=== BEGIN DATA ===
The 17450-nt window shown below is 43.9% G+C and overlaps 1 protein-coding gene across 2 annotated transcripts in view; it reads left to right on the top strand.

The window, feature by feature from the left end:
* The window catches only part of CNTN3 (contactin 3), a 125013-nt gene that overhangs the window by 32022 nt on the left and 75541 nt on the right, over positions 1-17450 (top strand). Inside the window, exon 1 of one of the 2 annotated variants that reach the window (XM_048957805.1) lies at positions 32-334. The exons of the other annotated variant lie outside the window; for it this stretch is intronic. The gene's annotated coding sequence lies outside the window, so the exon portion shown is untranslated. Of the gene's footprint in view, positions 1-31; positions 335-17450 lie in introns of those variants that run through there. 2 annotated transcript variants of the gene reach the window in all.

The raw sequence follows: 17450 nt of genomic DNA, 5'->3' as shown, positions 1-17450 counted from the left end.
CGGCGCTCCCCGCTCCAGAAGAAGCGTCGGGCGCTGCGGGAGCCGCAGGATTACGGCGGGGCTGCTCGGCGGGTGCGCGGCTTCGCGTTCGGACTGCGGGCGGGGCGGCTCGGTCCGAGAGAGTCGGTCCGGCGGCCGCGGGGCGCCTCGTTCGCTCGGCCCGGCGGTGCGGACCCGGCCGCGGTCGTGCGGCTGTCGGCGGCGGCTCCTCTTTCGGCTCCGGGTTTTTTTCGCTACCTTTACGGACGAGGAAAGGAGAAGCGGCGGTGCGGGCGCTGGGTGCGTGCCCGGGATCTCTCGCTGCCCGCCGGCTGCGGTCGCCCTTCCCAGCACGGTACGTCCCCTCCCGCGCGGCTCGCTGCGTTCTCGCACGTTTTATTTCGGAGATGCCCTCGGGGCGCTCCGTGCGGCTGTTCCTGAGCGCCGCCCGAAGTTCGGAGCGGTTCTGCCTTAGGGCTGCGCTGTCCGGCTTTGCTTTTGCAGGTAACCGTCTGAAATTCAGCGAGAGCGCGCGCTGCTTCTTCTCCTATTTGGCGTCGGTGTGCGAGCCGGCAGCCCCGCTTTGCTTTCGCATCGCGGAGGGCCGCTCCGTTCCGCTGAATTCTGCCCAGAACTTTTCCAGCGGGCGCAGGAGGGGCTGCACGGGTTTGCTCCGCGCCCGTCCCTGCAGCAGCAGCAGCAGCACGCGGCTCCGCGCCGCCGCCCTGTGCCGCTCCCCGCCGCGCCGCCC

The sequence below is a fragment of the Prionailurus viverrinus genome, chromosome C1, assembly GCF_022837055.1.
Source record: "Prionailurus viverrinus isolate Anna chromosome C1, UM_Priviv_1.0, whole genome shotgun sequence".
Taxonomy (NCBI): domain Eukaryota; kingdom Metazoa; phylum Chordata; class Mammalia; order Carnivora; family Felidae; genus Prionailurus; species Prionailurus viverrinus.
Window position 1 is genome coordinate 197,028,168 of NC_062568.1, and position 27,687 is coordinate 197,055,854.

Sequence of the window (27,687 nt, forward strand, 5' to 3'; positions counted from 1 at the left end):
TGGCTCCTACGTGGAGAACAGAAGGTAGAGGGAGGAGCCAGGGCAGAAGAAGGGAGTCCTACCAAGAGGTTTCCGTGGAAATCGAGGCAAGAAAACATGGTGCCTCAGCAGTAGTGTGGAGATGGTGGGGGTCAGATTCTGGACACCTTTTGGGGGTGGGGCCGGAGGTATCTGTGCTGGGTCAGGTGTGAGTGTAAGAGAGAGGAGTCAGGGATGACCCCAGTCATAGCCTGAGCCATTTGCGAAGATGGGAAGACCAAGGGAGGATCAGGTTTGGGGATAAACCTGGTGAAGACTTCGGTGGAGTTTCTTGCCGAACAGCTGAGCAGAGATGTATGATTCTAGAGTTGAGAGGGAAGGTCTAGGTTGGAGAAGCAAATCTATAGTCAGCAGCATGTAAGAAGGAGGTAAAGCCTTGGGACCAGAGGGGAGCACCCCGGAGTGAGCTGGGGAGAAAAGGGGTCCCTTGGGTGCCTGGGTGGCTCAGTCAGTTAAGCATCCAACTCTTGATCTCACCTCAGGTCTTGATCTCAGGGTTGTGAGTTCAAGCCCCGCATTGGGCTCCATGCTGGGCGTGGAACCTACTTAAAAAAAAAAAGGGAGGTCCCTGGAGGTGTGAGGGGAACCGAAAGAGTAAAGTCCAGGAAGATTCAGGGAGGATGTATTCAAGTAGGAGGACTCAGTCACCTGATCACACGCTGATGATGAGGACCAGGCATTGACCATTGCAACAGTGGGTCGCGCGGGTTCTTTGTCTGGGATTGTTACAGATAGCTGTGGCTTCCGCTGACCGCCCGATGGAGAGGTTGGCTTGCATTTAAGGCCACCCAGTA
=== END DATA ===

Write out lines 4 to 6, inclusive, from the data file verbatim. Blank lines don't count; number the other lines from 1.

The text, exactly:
The raw sequence follows: 17450 nt of genomic DNA, 5'->3' as shown, positions 1-17450 counted from the left end.
CGGCGCTCCCCGCTCCAGAAGAAGCGTCGGGCGCTGCGGGAGCCGCAGGATTACGGCGGGGCTGCTCGGCGGGTGCGCGGCTTCGCGTTCGGACTGCGGGCGGGGCGGCTCGGTCCGAGAGAGTCGGTCCGGCGGCCGCGGGGCGCCTCGTTCGCTCGGCCCGGCGGTGCGGACCCGGCCGCGGTCGTGCGGCTGTCGGCGGCGGCTCCTCTTTCGGCTCCGGGTTTTTTTCGCTACCTTTACGGACGAGGAAAGGAGAAGCGGCGGTGCGGGCGCTGGGTGCGTGCCCGGGATCTCTCGCTGCCCGCCGGCTGCGGTCGCCCTTCCCAGCACGGTACGTCCCCTCCCGCGCGGCTCGCTGCGTTCTCGCACGTTTTATTTCGGAGATGCCCTCGGGGCGCTCCGTGCGGCTGTTCCTGAGCGCCGCCCGAAGTTCGGAGCGGTTCTGCCTTAGGGCTGCGCTGTCCGGCTTTGCTTTTGCAGGTAACCGTCTGAAATTCAGCGAGAGCGCGCGCTGCTTCTTCTCCTATTTGGCGTCGGTGTGCGAGCCGGCAGCCCCGCTTTGCTTTCGCATCGCGGAGGGCCGCTCCGTTCCGCTGAATTCTGCCCAGAACTTTTCCAGCGGGCGCAGGAGGGGCTGCACGGGTTTGCTCCGCGCCCGTCCCTGCAGCAGCAGCAGCAGCACGCGGCTCCGCGCCGCCGCCCTGTGCCGCTCCCCGCCGCGCCGCCC

The sequence below is a fragment of the Prionailurus viverrinus genome, chromosome C1, assembly GCF_022837055.1.